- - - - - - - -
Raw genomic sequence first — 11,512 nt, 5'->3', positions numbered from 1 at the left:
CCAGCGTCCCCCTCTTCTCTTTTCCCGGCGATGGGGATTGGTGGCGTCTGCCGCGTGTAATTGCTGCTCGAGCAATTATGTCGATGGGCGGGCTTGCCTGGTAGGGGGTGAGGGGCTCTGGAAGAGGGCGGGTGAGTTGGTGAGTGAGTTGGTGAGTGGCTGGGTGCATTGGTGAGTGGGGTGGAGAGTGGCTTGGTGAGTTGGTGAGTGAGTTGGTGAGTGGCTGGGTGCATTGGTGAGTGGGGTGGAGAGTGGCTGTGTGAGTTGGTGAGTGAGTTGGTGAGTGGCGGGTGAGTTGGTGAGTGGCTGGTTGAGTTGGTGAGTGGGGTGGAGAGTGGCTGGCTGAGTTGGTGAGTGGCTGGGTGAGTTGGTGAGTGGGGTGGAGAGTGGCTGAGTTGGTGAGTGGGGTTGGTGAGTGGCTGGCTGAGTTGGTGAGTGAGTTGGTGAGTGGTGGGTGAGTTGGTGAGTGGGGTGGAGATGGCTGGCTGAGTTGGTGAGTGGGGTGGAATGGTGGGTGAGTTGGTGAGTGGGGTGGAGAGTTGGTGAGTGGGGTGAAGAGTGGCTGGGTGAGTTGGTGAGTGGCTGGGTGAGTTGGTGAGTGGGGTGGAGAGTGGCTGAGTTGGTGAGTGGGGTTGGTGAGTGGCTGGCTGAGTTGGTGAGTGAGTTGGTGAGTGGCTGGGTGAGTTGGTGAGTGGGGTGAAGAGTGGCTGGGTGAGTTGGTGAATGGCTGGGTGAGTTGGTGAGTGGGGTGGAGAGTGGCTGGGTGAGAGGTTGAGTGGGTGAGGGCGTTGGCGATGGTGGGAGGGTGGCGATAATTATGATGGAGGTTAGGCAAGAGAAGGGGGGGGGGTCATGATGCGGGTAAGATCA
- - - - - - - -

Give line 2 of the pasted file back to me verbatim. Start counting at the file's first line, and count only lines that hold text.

CCAGCGTCCCCCTCTTCTCTTTTCCCGGCGATGGGGATTGGTGGCGTCTGCCGCGTGTAATTGCTGCTCGAGCAATTATGTCGATGGGCGGGCTTGCCTGGTAGGGGGTGAGGGGCTCTGGAAGAGGGCGGGTGAGTTGGTGAGTGAGTTGGTGAGTGGCTGGGTGCATTGGTGAGTGGGGTGGAGAGTGGCTTGGTGAGTTGGTGAGTGAGTTGGTGAGTGGCTGGGTGCATTGGTGAGTGGGGTGGAGAGTGGCTGTGTGAGTTGGTGAGTGAGTTGGTGAGTGGCGGGTGAGTTGGTGAGTGGCTGGTTGAGTTGGTGAGTGGGGTGGAGAGTGGCTGGCTGAGTTGGTGAGTGGCTGGGTGAGTTGGTGAGTGGGGTGGAGAGTGGCTGAGTTGGTGAGTGGGGTTGGTGAGTGGCTGGCTGAGTTGGTGAGTGAGTTGGTGAGTGGTGGGTGAGTTGGTGAGTGGGGTGGAGATGGCTGGCTGAGTTGGTGAGTGGGGTGGAATGGTGGGTGAGTTGGTGAGTGGGGTGGAGAGTTGGTGAGTGGGGTGAAGAGTGGCTGGGTGAGTTGGTGAGTGGCTGGGTGAGTTGGTGAGTGGGGTGGAGAGTGGCTGAGTTGGTGAGTGGGGTTGGTGAGTGGCTGGCTGAGTTGGTGAGTGAGTTGGTGAGTGGCTGGGTGAGTTGGTGAGTGGGGTGAAGAGTGGCTGGGTGAGTTGGTGAATGGCTGGGTGAGTTGGTGAGTGGGGTGGAGAGTGGCTGGGTGAGAGGTTGAGTGGGTGAGGGCGTTGGCGATGGTGGGAGGGTGGCGATAATTATGATGGAGGTTAGGCAAGAGAAGGGGGGGGGGTCATGATGCGGGTAAGATCA